Women of Promise
Scripture: Matthew 1:1-6
We are still technically in our study of 2 Samuel this morning, but I’m not going to read from 2 Samuel today. Instead, I’m going to preach from the first part of the genealogy of Jesus Christ in Matthew chapter 1.
I’m doing this because we are between two very difficult stories in Samuel. Both stories describe episodes involving the exploitation and abuse of women – Bathsheba by David and Tamar by Amnon.
If you only had those two stories, you might conclude that the Bible doesn’t assign a very high value to women. You’d be wrong, but I feel the need to get ahead of that assumption and equip us as a church to answer those questions.
This is no small thing to me. I want to be absolutely clear about how God sees women. And I want to provide an opportunity for us to repent this morning, myself included, of the way the world devalues women. So, I’m pausing today for that purpose, and we will look together at Matthew 1.
1:1 The book of the genealogy of Jesus Christ, the son of David, the son of Abraham. 2 Abraham was the father of Isaac, and Isaac the father of Jacob, and Jacob the father of Judah and his brothers, 3 and Judah the father of Perez and Zerah by Tamar, and Perez the father of Hezron, and Hezron the father of Ram, 4 and Ram the father of Amminadab, and Amminadab the father of Nahshon, and Nahshon the father of Salmon, 5 and Salmon the father of Boaz by Rahab, and Boaz the father of Obed by Ruth, and Obed the father of Jesse, 6 and Jesse the father of David the king. And David was the father of Solomon by the wife of Uriah.
Then, Matthew lists all the generations between David and Joseph – skipping now to verse 16:
16 and Jacob the father of Joseph the husband of Mary, of whom Jesus was born, who is called Christ.
This is how the Gospel of Matthew begins and you need to know that this Gospel was probably written to convince Jewish people that Jesus was the Messiah. It is the most Jewish of the Gospels and they were probably Matthew’s target audience as he wrote under the inspiration of the Holy Spirit.
But from a Jewish perspective, it makes no sense to include women in the family tree of Jesus. Jews did not trace their lineage by women, but by men. The only woman that makes sense in this list is probably Mary, because of the circumstances of Jesus’ birth.
But Matthew lists four other women that he could have easily left out. They didn’t really matter in terms of proving the royal lineage of Jesus or his connection to Abraham. In fact, from a Jewish perspective, the four women included by Matthew all have questionable backstories.
Also striking is that Matthew leaves out the names of more celebrated women in Jewish history – women like Sarah, Rebecca, and Rachel. Instead, Matthew seems to be making a different kind of statement by including these other women.
This is like a neon sign. The attention of everyone reading this would have focused on those names. He must be trying to tell us something about the ministry of Jesus by introducing Him in this way. Who is the Messiah? What is He like? What did He come to accomplish? Somehow, these names give us a clue.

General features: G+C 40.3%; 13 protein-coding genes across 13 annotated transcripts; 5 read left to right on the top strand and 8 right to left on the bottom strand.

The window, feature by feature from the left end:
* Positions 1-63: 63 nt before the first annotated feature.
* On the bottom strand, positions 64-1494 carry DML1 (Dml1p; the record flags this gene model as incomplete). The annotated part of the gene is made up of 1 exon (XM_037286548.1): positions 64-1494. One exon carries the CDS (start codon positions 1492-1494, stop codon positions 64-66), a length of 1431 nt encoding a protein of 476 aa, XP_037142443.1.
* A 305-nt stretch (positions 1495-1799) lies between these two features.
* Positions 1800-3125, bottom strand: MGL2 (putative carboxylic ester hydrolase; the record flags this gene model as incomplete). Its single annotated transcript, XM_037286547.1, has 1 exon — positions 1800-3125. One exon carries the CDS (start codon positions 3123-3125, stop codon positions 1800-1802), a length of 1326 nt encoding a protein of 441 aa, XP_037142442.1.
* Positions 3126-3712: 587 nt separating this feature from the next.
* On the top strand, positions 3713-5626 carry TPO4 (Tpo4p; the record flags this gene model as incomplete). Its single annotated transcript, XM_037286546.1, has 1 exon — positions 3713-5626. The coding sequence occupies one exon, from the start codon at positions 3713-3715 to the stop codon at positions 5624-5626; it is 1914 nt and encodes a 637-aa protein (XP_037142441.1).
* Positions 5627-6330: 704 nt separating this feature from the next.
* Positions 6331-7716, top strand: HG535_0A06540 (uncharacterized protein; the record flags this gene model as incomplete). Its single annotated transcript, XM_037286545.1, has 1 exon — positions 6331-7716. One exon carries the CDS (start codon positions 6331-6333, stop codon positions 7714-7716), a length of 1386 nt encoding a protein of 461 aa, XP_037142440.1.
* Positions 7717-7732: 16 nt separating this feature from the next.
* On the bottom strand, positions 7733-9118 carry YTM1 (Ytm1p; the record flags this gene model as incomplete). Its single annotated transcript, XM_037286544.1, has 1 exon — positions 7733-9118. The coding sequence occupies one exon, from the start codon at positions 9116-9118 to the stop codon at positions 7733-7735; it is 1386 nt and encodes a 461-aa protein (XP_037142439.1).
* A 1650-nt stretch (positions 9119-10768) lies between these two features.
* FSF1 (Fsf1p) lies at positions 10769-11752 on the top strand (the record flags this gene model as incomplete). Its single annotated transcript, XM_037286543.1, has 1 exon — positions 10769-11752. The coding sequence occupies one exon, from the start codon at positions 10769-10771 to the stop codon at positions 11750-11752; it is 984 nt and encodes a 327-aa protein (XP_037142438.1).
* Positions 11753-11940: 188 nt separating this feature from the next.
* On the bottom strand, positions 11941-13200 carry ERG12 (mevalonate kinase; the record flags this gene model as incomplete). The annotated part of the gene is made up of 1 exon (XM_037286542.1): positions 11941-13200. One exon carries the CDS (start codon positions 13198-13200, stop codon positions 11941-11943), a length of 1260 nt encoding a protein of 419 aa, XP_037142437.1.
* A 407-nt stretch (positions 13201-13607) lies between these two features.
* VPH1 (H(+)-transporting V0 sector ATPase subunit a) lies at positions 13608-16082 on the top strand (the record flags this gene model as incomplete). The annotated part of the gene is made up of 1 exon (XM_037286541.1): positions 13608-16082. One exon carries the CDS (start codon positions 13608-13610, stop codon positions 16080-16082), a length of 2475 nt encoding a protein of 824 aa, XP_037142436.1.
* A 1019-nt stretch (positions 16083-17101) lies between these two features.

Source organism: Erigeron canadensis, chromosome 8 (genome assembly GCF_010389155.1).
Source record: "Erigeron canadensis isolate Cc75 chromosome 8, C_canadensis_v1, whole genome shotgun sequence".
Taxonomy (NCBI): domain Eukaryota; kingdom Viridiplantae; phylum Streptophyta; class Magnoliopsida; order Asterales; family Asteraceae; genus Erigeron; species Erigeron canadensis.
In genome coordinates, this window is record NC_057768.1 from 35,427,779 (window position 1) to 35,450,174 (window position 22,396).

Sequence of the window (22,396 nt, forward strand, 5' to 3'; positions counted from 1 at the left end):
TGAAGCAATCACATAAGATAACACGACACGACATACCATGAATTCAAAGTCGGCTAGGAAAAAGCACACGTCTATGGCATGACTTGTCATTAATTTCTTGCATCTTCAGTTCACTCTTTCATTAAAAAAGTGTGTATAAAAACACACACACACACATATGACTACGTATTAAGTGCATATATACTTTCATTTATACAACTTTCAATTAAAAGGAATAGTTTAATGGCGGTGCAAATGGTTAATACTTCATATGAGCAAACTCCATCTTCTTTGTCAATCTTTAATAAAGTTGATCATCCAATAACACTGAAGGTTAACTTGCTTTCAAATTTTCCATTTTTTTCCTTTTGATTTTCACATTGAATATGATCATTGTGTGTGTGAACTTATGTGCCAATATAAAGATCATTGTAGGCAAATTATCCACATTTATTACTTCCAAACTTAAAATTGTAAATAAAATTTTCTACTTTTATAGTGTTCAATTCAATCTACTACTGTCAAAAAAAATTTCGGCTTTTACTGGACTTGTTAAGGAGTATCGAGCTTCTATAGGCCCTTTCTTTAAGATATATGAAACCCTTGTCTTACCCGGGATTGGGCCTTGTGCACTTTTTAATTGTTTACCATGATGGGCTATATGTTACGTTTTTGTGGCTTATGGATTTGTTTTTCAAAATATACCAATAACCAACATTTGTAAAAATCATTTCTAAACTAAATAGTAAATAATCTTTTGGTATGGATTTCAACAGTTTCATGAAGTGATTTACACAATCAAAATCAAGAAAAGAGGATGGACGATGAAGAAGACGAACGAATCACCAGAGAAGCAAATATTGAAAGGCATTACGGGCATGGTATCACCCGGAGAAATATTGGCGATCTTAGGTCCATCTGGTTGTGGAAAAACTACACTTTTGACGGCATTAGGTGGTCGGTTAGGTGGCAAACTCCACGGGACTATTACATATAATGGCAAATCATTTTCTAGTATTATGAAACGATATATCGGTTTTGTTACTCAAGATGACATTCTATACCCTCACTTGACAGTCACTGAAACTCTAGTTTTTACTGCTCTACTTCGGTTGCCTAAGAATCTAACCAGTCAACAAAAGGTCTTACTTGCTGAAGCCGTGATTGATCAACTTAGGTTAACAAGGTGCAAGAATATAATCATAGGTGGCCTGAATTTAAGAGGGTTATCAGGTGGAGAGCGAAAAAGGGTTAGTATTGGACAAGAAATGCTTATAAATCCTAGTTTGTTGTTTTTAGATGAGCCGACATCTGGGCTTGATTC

All five of these women — Tamar, Rahab, Ruth, Bathsheba, and Mary — they have something in common. Each of their stories involved some situation that could have been considered shameful, but instead God provided some form of redemption.
The first woman mentioned is Tamar. This is not the Tamar from 2 Samuel. We will look at her story next week. There are some similarities, but this is the Tamar from Genesis. She was probably a Canaanite woman who married Judah’s oldest son. But God put her first husband to death because he was wicked, making her a widow.
Then Judah appointed another son to be her kinsman redeemer and take her as a wife, which meant he was to provide children for her on behalf of the deceased brother. But that son refused to fulfill his duty, and instead only used her for self-gratification. If you want to know the details of that story, just go back and read about it in Genesis 38. God then put him to death also for his sin.
Then her father-in-law, Judah, decided she was cursed and told her to remain a widow so he wouldn’t lose all his sons. But then Judah mistook her for a prostitute and took advantage of her also. When Judah found out she was pregnant, he ordered her to be burned alive. But she provided proof that Judah was the father and escaped death. It’s a crazy story! And this is the line of the Messiah.
It’s easy to read a story like that, which is told in just a few short verses, and miss the emotion and intensity of the situation. What would you have felt like as Tamar? Probably tossed around and rejected. How might the rest of the women in that culture have viewed you? Your husbands keep dying and your only children were born out of wedlock… I don’t imagine Tamar was family favorite, and yet God was not ashamed to be called her God. Both of her sons are mentioned in Jesus’ family tree.
Then we have Rahab. Matthew 1 is basically the only place in the Bible where Rahab is not specifically described as “the prostitute”. Do you remember the story? She was the Gentile resident of Jericho who hid the spies of Israel. Because of her kindness, the Lord spared her family from death, and she was brought into the covenant community. We would consider that to be amazing grace by itself, and yet the story goes on. She is mentioned twice in the New Testament as faithful, and God chose her to be included as an ancestor of Jesus. But I would imagine that in her day she likely experienced some difficulty being accepted by the Israelites – both as a foreigner and as a former prostitute.
Third, we read that Ruth was part of Jesus’ family tree. We studied Ruth last March. Ruth was a Moabite woman, also not a Jew. But she married a man from Bethlehem who then died along with his father and brother, making Ruth a widow. With no husband and no heir, she abandoned her own culture to follow her mother-in-law back to Judah and caught the eye of a man named Boaz, who happened to be a close relative of her deceased husband. Boaz fulfilled the role of kinsman redeemer and took Ruth as his wife in a stunning act of grace. And now we have our third Gentile woman included in the family history of Christ.
Bathsheba is the fourth woman. Her name is not actually given. Instead, she is simply called “Uriah’s wife” to intentionally remind the readers that she was married to another man before David had him killed. She was the object of a king’s lust. She had to watch her first child die because of David’s sin. Imagine the hurt in her life as a result of all this! And she had no idea that her next child would be an ancestor of the King of Kings. Remember, David had many wives and many children, but God chose Bathsheba – the one David most wronged – to carry the seed of Christ.